Some of the recent trash batt yarns and some other odds and ends have begun their life in the wider world as yarn bombs. I set out for a stroll with three swatches.
This was the first to go up. It’s an all trash batt–including overlocker waste. As I began to attach it to its wonky, leaning pole, a father rode past on his bike accompanied by a child, also on a bike. He called out to the child: ‘Look, there’s someone yarnbombing!’ and stopped to tell me about the best yarn bomb he ever saw (on Kangaroo Island). I admit, I had not expected to be the subject of instruction to small children. Since I was in my own neighbourhood, next came a friend who lives nearby, and then another (I introduced them) and there was speculation about the Viva La Broad Bean yarnbombers/guerilla gardeners and other yarnbombs in the vicinity. The Broad Beans were appreciated and complimented in their absence.
This one has gone up on a pole which is topped by a mirror to allow visibility around a tricky corner. It turned out the tea cosy I made from this yarn contained all but the last few felted bits and bobs, so this is mostly a natural grey yarn bomb. Yes, the stitching is going in two directions. In a moment of whimsy I decided to pick up and knit the second half at ninety degrees to the first, partly so the felted parts wouldn’t all be along an edge.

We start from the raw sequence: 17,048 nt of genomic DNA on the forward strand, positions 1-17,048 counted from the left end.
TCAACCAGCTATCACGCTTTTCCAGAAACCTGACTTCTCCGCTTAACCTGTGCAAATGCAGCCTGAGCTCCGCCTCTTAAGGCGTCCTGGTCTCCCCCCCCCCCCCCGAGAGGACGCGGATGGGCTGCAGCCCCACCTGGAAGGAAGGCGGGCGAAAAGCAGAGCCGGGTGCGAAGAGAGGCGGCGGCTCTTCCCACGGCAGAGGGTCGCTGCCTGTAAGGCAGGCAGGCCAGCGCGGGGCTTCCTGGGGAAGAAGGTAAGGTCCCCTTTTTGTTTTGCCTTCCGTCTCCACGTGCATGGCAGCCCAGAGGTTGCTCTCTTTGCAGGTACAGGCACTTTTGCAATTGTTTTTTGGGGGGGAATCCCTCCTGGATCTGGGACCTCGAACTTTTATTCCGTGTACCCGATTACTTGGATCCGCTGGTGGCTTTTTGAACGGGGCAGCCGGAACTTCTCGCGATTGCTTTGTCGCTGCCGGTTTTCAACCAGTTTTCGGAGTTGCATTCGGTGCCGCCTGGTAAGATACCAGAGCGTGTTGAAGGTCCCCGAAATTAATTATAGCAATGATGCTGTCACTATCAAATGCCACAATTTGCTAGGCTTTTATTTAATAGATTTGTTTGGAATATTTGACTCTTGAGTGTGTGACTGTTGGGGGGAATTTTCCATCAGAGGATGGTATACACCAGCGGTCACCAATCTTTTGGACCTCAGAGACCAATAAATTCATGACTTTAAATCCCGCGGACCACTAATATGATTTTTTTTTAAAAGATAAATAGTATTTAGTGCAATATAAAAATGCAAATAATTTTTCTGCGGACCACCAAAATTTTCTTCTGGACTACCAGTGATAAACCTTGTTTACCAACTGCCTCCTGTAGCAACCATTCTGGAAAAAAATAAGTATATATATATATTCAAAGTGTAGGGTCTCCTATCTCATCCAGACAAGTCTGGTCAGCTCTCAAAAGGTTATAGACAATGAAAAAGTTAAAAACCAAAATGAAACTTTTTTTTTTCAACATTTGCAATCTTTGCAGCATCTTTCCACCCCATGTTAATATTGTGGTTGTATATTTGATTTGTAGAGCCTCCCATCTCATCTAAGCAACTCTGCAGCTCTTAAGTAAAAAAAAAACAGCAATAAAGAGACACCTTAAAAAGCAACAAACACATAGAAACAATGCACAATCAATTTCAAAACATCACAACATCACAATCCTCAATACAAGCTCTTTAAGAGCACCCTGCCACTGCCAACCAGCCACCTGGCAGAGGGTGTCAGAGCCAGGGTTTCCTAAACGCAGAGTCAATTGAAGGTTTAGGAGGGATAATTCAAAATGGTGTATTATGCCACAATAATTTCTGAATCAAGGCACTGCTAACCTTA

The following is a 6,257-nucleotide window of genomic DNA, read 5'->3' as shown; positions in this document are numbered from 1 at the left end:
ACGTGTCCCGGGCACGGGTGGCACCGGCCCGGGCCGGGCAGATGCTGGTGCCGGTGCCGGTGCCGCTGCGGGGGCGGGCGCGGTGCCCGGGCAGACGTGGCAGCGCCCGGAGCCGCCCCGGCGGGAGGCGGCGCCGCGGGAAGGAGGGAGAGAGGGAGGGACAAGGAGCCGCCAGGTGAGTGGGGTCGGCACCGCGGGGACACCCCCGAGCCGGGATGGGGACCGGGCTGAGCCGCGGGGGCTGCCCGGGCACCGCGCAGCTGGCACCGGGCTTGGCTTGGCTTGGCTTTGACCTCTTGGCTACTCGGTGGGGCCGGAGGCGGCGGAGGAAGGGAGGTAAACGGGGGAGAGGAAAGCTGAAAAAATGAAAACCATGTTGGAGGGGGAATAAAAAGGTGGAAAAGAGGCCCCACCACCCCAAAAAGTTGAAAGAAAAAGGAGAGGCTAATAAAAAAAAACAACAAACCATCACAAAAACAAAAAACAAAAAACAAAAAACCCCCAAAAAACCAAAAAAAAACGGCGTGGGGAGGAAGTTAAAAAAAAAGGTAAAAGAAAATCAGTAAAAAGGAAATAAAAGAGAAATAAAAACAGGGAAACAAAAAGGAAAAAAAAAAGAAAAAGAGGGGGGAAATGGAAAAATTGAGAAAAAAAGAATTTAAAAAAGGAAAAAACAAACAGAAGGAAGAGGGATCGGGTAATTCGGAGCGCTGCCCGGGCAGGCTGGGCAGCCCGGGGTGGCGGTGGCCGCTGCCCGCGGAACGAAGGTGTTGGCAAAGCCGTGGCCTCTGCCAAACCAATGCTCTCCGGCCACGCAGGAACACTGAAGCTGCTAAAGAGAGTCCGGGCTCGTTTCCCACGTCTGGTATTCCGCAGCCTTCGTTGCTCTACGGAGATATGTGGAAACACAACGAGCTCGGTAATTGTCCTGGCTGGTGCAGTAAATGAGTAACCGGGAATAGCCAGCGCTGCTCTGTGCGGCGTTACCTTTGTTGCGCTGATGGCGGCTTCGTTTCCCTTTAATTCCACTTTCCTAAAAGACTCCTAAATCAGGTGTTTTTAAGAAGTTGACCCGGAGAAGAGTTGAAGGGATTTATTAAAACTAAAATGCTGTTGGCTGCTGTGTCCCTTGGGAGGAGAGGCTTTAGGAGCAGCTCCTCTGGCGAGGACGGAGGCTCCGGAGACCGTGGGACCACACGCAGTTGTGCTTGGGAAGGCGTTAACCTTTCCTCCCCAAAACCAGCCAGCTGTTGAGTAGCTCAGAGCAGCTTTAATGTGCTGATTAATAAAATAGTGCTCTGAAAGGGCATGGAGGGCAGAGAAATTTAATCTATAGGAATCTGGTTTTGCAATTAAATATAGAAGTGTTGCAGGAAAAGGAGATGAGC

Finally, this is on one of the main access points for the local train station (yes, that is a suburban train in the background). This yucky greenish paint is the one preferred for public transport infrastructure and fencing in our area, and it could certainly use improvement. These colours are from coreopsis and indigo.
I have placed these friendly emblems on either side of the Viva La Broad Beans’ guerilla garden and yarnbomb festival in hopes it will encourage the Broad Beans and contribute to the neighbourhood cheering up programme. The evening I saw the Broad Beans’ handiwork for the first time, a neighbour engaged me in a painful, heartbroken conversation about all that has happened locally in the last year. I took her to see the guerilla garden to cheer her up. As I left home this time, and before I could apply crochet hook to pole, she chased me down the street and I had a long conversation with her about anger and grievances, loss and grief.
As one of the friends who came by and stayed to chat while I was applying knitting to pole said, there has been a lot to contend with and a lot to make people feel discouraged in our area over the last year. She said the Viva La Broad Beans’ handiwork had made her feel a whole lot better and uplifted her. I hope I can make a small contribution by their side.